5 replies on “Community leadership should make HIV a priority”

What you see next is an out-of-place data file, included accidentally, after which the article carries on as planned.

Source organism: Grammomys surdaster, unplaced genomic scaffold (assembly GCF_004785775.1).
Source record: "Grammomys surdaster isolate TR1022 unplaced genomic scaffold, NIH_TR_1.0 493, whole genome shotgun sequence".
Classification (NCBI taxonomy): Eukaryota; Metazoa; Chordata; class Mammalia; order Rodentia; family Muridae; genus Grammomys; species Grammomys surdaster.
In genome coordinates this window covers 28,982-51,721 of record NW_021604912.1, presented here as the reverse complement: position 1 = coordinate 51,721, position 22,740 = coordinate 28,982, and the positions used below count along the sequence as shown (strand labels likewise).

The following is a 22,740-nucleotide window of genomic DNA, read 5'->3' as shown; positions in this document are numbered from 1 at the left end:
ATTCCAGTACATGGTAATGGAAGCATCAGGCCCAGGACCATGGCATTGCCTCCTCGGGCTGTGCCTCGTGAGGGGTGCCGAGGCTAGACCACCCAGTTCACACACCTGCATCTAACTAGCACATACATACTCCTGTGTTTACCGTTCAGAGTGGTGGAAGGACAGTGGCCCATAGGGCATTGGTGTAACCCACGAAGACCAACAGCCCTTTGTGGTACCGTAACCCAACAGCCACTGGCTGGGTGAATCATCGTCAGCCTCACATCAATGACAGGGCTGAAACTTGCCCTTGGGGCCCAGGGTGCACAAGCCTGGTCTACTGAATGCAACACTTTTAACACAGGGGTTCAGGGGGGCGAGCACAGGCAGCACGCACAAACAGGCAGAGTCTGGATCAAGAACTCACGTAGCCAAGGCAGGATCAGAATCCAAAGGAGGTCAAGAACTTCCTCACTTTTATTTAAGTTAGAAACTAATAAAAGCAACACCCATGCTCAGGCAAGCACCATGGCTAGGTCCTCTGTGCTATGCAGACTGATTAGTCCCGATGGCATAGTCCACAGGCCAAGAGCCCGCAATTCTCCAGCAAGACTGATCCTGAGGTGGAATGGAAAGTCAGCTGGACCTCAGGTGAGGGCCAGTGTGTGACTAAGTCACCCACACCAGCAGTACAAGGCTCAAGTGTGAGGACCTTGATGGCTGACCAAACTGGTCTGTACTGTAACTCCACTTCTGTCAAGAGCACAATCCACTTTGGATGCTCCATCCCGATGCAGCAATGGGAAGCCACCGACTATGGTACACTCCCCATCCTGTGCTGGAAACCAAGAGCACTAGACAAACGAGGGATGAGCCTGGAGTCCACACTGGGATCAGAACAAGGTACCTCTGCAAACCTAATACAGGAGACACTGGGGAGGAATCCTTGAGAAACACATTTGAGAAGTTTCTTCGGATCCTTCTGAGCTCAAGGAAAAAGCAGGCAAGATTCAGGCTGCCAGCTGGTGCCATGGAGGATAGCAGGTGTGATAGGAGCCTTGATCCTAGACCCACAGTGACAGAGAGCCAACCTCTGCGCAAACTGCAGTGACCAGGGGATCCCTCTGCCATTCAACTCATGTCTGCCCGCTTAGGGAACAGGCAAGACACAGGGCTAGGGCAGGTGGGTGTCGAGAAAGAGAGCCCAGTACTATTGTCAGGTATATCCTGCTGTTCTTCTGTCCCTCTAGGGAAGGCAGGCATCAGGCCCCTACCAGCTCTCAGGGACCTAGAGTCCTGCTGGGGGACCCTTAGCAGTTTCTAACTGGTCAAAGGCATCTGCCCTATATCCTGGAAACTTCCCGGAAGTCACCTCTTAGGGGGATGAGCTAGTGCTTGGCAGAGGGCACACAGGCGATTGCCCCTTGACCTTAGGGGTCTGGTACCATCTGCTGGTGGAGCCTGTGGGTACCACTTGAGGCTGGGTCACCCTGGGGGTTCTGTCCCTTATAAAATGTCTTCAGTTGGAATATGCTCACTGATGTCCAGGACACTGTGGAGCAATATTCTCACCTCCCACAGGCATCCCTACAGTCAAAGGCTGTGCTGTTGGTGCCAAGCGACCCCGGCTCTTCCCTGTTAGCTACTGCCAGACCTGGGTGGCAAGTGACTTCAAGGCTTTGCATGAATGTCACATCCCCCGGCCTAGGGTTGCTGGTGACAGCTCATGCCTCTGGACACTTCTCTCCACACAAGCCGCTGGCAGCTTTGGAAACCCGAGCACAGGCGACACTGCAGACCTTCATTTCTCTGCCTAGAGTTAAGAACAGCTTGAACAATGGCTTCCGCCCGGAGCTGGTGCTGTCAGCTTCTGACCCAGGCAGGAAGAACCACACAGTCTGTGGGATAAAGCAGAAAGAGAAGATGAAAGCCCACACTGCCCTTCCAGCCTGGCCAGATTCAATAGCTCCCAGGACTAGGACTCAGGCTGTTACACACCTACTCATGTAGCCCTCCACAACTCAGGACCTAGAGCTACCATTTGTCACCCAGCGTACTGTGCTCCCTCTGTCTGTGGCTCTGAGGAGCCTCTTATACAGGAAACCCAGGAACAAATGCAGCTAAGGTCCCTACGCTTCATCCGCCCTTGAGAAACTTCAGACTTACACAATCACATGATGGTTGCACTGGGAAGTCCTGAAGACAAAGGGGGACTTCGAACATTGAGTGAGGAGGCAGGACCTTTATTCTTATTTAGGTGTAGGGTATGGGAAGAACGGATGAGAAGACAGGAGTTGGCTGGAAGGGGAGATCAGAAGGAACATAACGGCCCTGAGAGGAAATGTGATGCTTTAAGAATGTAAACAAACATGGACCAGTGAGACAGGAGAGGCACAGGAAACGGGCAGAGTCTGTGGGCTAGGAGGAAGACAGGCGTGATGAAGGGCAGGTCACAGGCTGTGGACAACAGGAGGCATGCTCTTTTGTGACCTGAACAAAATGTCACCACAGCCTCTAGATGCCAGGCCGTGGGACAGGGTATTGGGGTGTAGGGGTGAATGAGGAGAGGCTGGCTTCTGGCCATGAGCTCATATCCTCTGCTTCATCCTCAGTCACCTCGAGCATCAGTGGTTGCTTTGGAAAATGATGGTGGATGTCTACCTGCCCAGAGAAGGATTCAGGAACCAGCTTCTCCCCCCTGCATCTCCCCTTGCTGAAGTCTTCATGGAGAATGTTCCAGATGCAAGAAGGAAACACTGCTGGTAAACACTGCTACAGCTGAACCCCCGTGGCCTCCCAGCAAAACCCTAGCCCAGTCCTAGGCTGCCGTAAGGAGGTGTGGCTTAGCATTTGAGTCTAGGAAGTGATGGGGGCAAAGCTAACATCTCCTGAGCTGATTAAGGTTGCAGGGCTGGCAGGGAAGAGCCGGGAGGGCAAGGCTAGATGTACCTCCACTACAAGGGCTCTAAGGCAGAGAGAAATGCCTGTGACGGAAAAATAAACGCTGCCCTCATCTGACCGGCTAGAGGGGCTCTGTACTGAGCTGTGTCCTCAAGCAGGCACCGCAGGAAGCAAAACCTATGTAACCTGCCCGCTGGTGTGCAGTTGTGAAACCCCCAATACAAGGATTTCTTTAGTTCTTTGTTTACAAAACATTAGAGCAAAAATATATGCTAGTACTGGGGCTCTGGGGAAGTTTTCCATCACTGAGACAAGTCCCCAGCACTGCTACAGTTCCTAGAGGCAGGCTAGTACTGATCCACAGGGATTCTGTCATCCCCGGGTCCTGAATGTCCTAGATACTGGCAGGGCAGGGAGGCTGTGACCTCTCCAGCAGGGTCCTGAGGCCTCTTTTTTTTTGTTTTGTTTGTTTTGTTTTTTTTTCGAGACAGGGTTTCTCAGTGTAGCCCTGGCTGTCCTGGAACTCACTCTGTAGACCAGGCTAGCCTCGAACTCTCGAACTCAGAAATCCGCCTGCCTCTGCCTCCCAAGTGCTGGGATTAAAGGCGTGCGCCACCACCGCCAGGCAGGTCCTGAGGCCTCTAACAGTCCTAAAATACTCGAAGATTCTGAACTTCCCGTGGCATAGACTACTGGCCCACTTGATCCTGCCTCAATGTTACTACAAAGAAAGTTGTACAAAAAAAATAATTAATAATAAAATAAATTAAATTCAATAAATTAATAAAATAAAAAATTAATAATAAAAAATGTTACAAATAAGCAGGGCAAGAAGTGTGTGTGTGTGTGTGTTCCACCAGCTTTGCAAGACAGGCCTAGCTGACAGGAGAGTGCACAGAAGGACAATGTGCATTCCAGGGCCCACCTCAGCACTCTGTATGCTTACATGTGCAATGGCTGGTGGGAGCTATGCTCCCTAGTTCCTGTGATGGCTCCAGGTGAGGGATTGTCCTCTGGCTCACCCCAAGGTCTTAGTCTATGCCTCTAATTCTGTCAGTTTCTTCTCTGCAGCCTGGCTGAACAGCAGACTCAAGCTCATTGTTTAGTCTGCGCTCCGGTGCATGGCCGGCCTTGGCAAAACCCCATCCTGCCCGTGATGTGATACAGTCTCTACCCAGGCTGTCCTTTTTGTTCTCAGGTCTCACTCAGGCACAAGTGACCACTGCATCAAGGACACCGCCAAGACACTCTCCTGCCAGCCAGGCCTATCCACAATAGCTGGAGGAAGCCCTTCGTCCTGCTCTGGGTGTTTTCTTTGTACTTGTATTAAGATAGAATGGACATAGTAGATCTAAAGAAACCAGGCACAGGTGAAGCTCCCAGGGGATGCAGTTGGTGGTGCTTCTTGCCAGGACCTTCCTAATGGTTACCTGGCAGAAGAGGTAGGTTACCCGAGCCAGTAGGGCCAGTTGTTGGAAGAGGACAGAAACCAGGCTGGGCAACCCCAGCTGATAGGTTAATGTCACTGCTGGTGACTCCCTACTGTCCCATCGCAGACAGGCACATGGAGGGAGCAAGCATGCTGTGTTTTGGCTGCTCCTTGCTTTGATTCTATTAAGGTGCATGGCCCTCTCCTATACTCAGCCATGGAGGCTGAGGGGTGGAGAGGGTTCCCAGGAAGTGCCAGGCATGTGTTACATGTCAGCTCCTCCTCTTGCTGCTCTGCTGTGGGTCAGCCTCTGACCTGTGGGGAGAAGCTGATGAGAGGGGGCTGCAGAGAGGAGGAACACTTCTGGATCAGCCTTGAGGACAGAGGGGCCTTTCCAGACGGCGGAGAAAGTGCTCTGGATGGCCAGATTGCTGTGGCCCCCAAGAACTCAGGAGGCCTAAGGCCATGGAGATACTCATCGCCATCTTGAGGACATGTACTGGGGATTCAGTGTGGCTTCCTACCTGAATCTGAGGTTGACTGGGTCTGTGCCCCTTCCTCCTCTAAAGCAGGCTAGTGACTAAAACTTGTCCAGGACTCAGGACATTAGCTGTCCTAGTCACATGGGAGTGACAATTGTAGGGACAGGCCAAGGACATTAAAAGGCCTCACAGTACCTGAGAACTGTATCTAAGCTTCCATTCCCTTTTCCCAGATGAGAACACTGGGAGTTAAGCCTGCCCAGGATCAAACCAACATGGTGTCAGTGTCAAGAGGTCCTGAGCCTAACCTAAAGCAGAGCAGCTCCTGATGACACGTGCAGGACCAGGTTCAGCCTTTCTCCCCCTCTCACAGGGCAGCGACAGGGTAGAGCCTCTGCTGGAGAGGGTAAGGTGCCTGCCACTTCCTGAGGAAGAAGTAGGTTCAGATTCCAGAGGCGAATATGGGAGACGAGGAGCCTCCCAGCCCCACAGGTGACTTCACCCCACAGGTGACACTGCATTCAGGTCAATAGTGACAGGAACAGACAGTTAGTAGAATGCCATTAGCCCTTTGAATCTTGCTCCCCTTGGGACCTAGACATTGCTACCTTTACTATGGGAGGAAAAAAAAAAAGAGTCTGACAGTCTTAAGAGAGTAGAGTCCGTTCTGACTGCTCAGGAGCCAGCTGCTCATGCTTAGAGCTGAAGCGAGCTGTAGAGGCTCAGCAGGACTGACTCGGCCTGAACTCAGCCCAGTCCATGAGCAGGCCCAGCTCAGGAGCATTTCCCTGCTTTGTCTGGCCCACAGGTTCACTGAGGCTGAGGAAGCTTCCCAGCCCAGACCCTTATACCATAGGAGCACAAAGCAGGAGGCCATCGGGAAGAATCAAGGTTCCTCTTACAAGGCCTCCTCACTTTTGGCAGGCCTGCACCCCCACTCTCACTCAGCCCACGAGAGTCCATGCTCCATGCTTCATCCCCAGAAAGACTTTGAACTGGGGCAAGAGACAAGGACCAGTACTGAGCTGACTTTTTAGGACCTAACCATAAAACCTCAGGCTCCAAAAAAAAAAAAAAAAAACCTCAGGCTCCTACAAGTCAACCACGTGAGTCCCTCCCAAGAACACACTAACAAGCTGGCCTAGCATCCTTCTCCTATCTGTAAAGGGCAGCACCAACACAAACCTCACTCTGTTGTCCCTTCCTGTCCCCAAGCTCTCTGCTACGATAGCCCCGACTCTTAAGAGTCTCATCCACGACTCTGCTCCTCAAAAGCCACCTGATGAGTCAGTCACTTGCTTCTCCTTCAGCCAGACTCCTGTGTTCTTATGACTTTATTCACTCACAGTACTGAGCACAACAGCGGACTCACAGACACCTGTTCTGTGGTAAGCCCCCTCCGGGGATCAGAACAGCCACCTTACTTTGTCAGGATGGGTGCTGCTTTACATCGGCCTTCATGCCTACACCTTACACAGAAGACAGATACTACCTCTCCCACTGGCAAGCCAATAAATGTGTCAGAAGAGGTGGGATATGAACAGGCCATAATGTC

1. Matt, thank you for putting into words what I am experiencing in the HIV/AIDS field. Trying to reduce misconceptions while enlightening gay and bisexual men about the increased incidence rates is a tight rope that is not easily attained. I want to share what you have written. Thank you.